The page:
BY ADAM KENT-ISAAC, PHOTOGRAPHY BY DARRYL SMITH
Bugs. They are everywhere, especially in summer. Regarded as an annoyance by most humans and scary by some, their lives often culminate in an unceremonious finale: splattered on a windshield, squished under a boot, poisoned by insecticides, whacked with a rolled-up newspaper, or eaten.
It’s not an easy life. And while some bugs, such as bloodthirsty mosquitoes and ruinous termites, arguably deserve such fates, even good bugs get little respect.
That’s probably because bugs are so small and we know so little about them. But in their own buggy world, they build structures, compete for resources, and form complex societies. And, when viewed close up, their faces show as much character as, well, some people.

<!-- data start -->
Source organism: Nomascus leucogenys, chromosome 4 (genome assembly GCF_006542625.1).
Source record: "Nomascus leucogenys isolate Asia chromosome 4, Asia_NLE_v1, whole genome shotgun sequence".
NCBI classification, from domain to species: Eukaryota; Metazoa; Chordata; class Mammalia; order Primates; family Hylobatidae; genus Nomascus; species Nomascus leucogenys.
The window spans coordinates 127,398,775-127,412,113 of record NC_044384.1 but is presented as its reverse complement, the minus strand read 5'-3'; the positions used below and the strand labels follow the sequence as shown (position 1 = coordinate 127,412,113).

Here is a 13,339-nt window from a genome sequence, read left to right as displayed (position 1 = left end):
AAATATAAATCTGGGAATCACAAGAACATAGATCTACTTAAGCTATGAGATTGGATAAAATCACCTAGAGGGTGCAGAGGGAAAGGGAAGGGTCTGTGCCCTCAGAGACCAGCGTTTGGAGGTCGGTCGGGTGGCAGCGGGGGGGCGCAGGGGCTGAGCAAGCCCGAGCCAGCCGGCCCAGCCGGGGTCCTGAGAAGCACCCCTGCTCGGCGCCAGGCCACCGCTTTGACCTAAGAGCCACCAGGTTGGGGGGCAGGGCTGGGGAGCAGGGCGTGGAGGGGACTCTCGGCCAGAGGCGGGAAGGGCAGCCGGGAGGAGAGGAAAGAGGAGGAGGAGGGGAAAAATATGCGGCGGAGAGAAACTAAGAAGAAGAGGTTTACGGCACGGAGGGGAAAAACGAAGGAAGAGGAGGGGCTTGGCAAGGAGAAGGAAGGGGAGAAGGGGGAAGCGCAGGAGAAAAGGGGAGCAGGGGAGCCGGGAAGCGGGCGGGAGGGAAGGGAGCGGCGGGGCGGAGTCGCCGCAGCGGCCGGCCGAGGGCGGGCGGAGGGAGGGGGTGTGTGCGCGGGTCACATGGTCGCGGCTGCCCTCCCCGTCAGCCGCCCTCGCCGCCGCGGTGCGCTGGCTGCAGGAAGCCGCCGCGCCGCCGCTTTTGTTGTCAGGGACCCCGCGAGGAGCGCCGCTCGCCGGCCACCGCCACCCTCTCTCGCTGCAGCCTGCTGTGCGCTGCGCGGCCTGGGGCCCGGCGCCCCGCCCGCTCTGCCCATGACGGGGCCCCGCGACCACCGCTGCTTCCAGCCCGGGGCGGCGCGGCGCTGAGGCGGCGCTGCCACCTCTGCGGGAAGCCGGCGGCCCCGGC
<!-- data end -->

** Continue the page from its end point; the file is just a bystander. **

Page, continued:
Bloomington photographer Darryl Smith turned his lens on the local bug population to give us a closer look. And Armin Moczek, Ph.D., of Indiana University’s department of biology and an expert on insect evolution, offered his insights into what makes bugs tick.